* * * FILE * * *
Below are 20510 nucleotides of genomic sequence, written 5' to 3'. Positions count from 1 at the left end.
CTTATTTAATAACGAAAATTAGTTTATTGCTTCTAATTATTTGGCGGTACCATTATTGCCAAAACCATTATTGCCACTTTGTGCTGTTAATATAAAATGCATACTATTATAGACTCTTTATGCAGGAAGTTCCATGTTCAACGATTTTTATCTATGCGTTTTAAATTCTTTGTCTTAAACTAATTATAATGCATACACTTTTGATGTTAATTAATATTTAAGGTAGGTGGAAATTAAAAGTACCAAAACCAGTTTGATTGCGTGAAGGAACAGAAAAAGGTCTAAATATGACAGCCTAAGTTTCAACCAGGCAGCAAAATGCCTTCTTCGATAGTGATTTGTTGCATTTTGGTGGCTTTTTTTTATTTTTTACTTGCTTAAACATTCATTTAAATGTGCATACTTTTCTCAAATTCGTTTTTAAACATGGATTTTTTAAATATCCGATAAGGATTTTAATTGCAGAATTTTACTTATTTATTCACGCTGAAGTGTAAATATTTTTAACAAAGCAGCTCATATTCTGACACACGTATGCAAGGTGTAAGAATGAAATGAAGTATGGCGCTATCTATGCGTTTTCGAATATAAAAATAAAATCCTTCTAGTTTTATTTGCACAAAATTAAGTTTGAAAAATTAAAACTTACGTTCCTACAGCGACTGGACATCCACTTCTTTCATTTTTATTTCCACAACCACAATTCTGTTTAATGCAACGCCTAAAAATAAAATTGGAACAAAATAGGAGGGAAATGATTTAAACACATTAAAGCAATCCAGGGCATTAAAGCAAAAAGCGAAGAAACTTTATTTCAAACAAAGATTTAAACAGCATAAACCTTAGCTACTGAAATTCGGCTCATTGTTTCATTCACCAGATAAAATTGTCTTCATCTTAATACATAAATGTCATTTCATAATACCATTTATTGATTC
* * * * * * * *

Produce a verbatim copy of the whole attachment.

Below are 20510 nucleotides of genomic sequence, written 5' to 3'. Positions count from 1 at the left end.
CTTATTTAATAACGAAAATTAGTTTATTGCTTCTAATTATTTGGCGGTACCATTATTGCCAAAACCATTATTGCCACTTTGTGCTGTTAATATAAAATGCATACTATTATAGACTCTTTATGCAGGAAGTTCCATGTTCAACGATTTTTATCTATGCGTTTTAAATTCTTTGTCTTAAACTAATTATAATGCATACACTTTTGATGTTAATTAATATTTAAGGTAGGTGGAAATTAAAAGTACCAAAACCAGTTTGATTGCGTGAAGGAACAGAAAAAGGTCTAAATATGACAGCCTAAGTTTCAACCAGGCAGCAAAATGCCTTCTTCGATAGTGATTTGTTGCATTTTGGTGGCTTTTTTTTATTTTTTACTTGCTTAAACATTCATTTAAATGTGCATACTTTTCTCAAATTCGTTTTTAAACATGGATTTTTTAAATATCCGATAAGGATTTTAATTGCAGAATTTTACTTATTTATTCACGCTGAAGTGTAAATATTTTTAACAAAGCAGCTCATATTCTGACACACGTATGCAAGGTGTAAGAATGAAATGAAGTATGGCGCTATCTATGCGTTTTCGAATATAAAAATAAAATCCTTCTAGTTTTATTTGCACAAAATTAAGTTTGAAAAATTAAAACTTACGTTCCTACAGCGACTGGACATCCACTTCTTTCATTTTTATTTCCACAACCACAATTCTGTTTAATGCAACGCCTAAAAATAAAATTGGAACAAAATAGGAGGGAAATGATTTAAACACATTAAAGCAATCCAGGGCATTAAAGCAAAAAGCGAAGAAACTTTATTTCAAACAAAGATTTAAACAGCATAAACCTTAGCTACTGAAATTCGGCTCATTGTTTCATTCACCAGATAAAATTGTCTTCATCTTAATACATAAATGTCATTTCATAATACCATTTATTGATTC